Sunday, January 24, 2010

Bukit Lawang, Indonesia

We made it to Medan from Banda Aceh without any problems. It was a fairly smooth ride. I wish all my bus rides in Indonesia went as well as this one did. We found out that the bus station we were dropped off at didn't provide connecting buses to Bukit Lawang, but that there was another bus station, a few miles away, that could take us there. Why our bus couldn't have just dropped us off at the other station is beyond me? Just like every other city in southeast Asia, I guess, it is a way to create local jobs. Of course, the taxi services knew this, and were all waiting for us outside of our bus when we exited.

As I was being surrounded by annoying men trying to get us to take a taxi, I noticed Scott, an English fellow that I'd met in Pulau Weh, in the bus terminal walking in the opposite direction.

"Scott!" I yelled loudly, trying to get his attention. He kept walking.

"Hey, Scott! Scott!" I repeated. He finally turned around after calling his name ten times.

He approached me and Ian with a surprised look on his face. "Hey, fellas," said Scott, "I thought to myself, surely that couldn't be someone calling my name." We all laughed, as it was funny running into each other here after spending nearly a week together at Pulau Weh. "Have you seen Kirsty?" Scott asked. "She's right over there; I'll get here and come right back."

Scott and Kirsty were traveling to Bukit Lawang as well, so we all decided to walk together to the other bus station. First we needed to find an Internet cafe, as Ian lost his cell phone and needed to notify his cell phone provider. And not too long afterwards, Scott and Kirsty realized that they needed to find an ATM before they left for Bukit Lawang. So we would briefly split up before meeting up again at the bus station, later. However, Ian and I had been unsuccessful finding an Internet cafe and Ian really didn't want to go to Bukit Lawang until he found one. So he decided to search again on his bicycle, taking a later bus to Bukit Lawang. And off Scott, Kirsty and I went--so we thought. The bus didn't go but two blocks before stopping again. You see, in Indonesia, the buses don't leave until they are filled to capacity. It doesn't matter what time your bus is suppose to depart, if the bus isn't full, don't plan on leaving any time soon. It doesn't matter how seasoned of a traveler you are, sitting in a bus with no air con, under a blazing sun when you were supposed to have left over an hour ago, will make anyone snap. Oh, and I forgot the blaring karaoke Indonesian music that was being played, which, Scott finally had enough of, and walked to the front of the bus and turned the music down. Nice.

In the bus on the way there I met--just like my guidebook said I would--a guide. He told me he would bring me to the cheapest hotel. So after we made it to Bukit Lawang, I parted ways with Scott and Kirsty and had the guide show me to the hotel. What I liked about the guide was that he didn't pressure me to make any decisions. I'm glad I went with him too because he brought me to the cheapest hotel, called Bukit Lawang Indah. It had a nice open restaurant with a view of the village across the river. After I settled in I scheduled a one day jungle trek with the guide, Sinar Sipayung, for Ian and I the next morning. I was anxious to see some orangutans after failing to see any in Ketambe.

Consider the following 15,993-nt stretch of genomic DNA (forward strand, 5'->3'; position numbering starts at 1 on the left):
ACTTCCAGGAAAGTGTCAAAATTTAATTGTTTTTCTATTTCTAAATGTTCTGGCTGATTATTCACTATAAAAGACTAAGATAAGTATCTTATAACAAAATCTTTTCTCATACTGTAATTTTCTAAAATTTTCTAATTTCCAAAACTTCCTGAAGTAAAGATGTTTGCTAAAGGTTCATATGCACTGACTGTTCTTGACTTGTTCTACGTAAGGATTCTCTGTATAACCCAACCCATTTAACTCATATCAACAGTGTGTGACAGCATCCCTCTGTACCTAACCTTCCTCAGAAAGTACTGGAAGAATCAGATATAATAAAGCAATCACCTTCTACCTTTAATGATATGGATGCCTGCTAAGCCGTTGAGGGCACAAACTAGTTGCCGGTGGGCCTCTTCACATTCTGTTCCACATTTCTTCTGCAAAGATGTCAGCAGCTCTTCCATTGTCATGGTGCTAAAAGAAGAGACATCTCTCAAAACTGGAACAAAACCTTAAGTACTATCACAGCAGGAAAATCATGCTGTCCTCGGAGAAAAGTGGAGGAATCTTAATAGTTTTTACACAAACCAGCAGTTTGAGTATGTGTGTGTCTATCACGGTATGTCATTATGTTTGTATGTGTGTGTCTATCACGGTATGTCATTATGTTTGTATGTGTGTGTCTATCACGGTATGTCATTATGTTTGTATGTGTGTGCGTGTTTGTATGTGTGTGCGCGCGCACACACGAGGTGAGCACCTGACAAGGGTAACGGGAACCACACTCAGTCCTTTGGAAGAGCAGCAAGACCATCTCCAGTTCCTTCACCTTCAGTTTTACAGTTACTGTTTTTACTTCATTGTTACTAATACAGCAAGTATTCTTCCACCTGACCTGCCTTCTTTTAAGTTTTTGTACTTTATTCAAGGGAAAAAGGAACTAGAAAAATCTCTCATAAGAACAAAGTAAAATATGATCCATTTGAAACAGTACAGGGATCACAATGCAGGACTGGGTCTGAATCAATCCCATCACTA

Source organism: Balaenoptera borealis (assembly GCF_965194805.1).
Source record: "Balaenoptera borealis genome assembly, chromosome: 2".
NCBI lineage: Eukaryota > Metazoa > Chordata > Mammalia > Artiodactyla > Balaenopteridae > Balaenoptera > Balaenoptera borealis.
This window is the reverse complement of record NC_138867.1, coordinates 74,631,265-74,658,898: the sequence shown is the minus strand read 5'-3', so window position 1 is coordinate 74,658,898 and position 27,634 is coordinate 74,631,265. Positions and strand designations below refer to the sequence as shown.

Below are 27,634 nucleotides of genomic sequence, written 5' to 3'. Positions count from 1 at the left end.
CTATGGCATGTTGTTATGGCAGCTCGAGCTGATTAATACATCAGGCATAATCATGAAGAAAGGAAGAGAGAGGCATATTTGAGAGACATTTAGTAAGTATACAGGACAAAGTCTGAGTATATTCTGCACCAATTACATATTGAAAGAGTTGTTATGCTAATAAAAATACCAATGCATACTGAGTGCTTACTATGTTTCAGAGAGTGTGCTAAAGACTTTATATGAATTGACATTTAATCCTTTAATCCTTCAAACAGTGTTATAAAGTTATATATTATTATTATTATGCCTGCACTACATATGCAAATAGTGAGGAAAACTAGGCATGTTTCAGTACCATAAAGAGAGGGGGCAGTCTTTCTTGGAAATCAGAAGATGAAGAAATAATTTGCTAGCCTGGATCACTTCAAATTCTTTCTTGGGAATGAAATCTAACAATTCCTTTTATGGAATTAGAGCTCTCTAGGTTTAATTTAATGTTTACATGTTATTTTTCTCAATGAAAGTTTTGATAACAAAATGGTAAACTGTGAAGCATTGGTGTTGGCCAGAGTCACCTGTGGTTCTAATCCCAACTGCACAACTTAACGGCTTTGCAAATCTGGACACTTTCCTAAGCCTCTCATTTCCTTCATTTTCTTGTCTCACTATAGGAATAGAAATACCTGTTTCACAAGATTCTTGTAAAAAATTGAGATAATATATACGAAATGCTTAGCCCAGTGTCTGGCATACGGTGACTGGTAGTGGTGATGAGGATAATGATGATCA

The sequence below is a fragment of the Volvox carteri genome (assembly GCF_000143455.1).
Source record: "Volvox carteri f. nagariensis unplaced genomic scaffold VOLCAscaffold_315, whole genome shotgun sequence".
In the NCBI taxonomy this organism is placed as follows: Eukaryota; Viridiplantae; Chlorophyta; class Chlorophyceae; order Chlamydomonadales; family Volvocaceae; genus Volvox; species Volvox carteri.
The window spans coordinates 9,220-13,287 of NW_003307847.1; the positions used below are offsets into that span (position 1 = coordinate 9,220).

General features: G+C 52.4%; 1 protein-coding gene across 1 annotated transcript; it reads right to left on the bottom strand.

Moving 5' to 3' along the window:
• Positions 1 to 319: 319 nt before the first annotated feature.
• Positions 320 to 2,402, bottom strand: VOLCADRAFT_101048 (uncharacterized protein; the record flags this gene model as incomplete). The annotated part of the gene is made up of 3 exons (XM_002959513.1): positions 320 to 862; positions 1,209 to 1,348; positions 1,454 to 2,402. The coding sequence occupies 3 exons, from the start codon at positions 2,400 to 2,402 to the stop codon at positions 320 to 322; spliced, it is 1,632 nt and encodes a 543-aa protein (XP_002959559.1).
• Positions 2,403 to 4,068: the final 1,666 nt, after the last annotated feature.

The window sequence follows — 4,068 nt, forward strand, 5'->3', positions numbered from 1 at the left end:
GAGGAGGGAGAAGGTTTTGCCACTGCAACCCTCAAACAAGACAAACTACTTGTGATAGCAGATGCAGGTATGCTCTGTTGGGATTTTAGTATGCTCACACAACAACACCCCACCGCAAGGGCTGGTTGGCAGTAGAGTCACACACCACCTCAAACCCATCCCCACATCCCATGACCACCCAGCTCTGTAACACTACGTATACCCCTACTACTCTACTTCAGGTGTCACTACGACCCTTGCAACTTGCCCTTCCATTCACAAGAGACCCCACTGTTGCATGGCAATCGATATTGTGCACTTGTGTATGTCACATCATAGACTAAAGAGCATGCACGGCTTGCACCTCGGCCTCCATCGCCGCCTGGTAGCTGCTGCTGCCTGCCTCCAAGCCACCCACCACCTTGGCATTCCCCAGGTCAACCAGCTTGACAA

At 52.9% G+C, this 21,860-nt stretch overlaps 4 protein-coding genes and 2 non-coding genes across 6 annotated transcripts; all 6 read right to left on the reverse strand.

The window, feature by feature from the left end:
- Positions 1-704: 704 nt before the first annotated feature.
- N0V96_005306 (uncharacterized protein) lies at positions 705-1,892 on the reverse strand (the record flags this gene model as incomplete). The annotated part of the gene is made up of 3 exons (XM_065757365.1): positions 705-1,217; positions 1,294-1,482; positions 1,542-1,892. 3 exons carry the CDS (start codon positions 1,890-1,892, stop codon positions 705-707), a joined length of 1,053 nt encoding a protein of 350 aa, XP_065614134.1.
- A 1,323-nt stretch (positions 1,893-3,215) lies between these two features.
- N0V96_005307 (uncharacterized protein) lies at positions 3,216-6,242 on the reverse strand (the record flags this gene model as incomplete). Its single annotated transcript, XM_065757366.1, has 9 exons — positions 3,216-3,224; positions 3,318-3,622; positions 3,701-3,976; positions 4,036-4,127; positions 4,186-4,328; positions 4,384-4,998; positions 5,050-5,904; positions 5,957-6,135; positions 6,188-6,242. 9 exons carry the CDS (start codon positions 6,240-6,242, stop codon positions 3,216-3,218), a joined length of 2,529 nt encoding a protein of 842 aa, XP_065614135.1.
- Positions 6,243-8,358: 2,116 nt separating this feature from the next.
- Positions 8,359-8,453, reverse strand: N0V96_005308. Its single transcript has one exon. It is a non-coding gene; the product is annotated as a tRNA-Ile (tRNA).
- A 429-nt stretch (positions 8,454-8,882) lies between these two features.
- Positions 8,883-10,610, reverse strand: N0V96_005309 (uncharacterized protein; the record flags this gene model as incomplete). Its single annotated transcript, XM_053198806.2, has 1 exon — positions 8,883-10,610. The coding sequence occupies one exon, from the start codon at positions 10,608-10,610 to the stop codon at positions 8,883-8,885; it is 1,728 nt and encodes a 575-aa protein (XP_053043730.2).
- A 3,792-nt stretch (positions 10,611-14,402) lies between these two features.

Orangutans can only be found now in Sumatra and Borneo. The orangutans existence continues to be threatened due to logging and agriculture, which reduces their habitat. Bukit Lawang has established a rehabilitation center for orangutans to assist them rejust to the wild. And after they have trained the orangutans how to survive in the wild, they let them back into the jungle. So when you go on a jungle trek in Bukit Lawang there's a good chance that you will see orangutans; however, it's more likely you'll see the semi-wild orangutans that have been released back into the wild after rehabilitation.

We left at 8 a.m. for the jungle trek. Our guide, Sinar, also had an assistant guide come with us. His job was mainly to carry our lunch, which Ian and I thought was a bit odd. However, we would soon find out why our guide didn't want to carry the food. Within thirty minutes of entering the jungle we encountered our first orangutan. It was a semi-wild one, who loved attention. It slowly swung its way down from the trees towards us. It's amazing how strong orangutans are. They move so effortlessly, while hanging onto tree branches with one arm. The orangutan, now close to us, hung in the trees allowing Ian and I to take some close photographs of it.

We probably saw about four or five orangutans during the jungle trek. One of which, however, gave all of us a bit of a scare. Sinar told us about a particular orangutan whose known to be a bit vicious, named Mina. Apparently Mina has a nose for smelling food, i.e. the lunch that guides carry in their backpacks. And what Mina wants, she gets. After our guide briefed us about Mina, Ian and I weren't too enthused about the possibility of seeing her.